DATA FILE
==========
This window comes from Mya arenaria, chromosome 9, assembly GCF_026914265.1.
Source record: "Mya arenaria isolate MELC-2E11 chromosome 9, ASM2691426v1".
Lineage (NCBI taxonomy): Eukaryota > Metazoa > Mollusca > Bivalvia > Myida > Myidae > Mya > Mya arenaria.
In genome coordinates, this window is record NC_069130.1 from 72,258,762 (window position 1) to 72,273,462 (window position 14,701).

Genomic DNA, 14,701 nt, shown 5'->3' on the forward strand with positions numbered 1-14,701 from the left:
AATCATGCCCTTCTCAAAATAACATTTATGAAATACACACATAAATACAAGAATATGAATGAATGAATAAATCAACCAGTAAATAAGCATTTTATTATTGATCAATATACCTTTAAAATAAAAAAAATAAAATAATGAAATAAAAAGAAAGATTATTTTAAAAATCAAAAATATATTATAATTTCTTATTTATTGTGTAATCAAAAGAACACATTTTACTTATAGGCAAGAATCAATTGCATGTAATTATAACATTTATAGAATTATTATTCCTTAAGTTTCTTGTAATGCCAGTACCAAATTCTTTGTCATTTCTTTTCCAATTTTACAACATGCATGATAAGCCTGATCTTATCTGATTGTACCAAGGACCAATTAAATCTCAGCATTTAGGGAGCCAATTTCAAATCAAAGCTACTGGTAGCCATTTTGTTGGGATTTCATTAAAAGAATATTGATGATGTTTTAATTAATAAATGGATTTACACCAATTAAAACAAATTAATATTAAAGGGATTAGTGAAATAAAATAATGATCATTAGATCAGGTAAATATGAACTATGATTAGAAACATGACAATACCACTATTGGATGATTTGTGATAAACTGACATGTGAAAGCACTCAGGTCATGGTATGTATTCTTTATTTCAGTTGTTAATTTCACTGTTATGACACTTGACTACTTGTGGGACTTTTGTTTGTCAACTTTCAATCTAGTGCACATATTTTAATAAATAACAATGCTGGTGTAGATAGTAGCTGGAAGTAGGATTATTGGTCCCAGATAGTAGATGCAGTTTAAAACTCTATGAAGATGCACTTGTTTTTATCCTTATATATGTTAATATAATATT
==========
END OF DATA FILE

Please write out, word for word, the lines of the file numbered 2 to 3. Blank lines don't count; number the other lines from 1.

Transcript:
Source record: "Mya arenaria isolate MELC-2E11 chromosome 9, ASM2691426v1".
Lineage (NCBI taxonomy): Eukaryota > Metazoa > Mollusca > Bivalvia > Myida > Myidae > Mya > Mya arenaria.